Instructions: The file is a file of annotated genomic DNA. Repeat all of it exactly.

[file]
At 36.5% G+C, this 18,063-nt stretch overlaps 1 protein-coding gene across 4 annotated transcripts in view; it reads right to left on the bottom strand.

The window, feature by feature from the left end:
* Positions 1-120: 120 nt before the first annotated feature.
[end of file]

At 36.5% G+C, this 18,063-nt stretch overlaps 1 protein-coding gene across 4 annotated transcripts in view; it reads right to left on the bottom strand.

The window, feature by feature from the left end:
* Positions 1-120: 120 nt before the first annotated feature.